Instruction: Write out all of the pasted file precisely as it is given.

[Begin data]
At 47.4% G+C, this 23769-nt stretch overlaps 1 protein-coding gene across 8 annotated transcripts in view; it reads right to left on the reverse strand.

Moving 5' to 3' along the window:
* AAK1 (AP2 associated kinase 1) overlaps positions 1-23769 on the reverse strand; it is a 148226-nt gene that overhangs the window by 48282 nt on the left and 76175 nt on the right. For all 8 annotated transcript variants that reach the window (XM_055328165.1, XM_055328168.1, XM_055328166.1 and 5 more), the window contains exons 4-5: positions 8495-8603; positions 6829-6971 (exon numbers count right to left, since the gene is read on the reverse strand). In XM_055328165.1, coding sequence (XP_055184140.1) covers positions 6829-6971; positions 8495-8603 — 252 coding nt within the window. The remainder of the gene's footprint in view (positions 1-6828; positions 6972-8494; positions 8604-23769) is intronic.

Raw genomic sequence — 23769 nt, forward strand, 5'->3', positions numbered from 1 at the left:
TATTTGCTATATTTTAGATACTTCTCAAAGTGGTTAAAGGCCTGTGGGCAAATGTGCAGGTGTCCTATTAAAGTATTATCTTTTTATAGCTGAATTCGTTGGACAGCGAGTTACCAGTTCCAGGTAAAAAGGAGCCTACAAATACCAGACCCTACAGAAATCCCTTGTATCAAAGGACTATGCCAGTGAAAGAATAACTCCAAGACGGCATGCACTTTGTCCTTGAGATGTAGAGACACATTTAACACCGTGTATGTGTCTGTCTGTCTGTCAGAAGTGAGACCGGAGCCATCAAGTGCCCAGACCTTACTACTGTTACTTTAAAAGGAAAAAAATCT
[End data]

At 47.4% G+C, this 23769-nt stretch overlaps 1 protein-coding gene across 8 annotated transcripts in view; it reads right to left on the reverse strand.

Moving 5' to 3' along the window:
* AAK1 (AP2 associated kinase 1) overlaps positions 1-23769 on the reverse strand; it is a 148226-nt gene that overhangs the window by 48282 nt on the left and 76175 nt on the right. For all 8 annotated transcript variants that reach the window (XM_055328165.1, XM_055328168.1, XM_055328166.1 and 5 more), the window contains exons 4-5: positions 8495-8603; positions 6829-6971 (exon numbers count right to left, since the gene is read on the reverse strand). In XM_055328165.1, coding sequence (XP_055184140.1) covers positions 6829-6971; positions 8495-8603 — 252 coding nt within the window. The remainder of the gene's footprint in view (positions 1-6828; positions 6972-8494; positions 8604-23769) is intronic.

Raw genomic sequence — 23769 nt, forward strand, 5'->3', positions numbered from 1 at the left:
TATTTGCTATATTTTAGATACTTCTCAAAGTGGTTAAAGGCCTGTGGGCAAATGTGCAGGTGTCCTATTAAAGTATTATCTTTTTATAGCTGAATTCGTTGGACAGCGAGTTACCAGTTCCAGGTAAAAAGGAGCCTACAAATACCAGACCCTACAGAAATCCCTTGTATCAAAGGACTATGCCAGTGAAAGAATAACTCCAAGACGGCATGCACTTTGTCCTTGAGATGTAGAGACACATTTAACACCGTGTATGTGTCTGTCTGTCTGTCAGAAGTGAGACCGGAGCCATCAAGTGCCCAGACCTTACTACTGTTACTTTAAAAGGAAAAAAATCT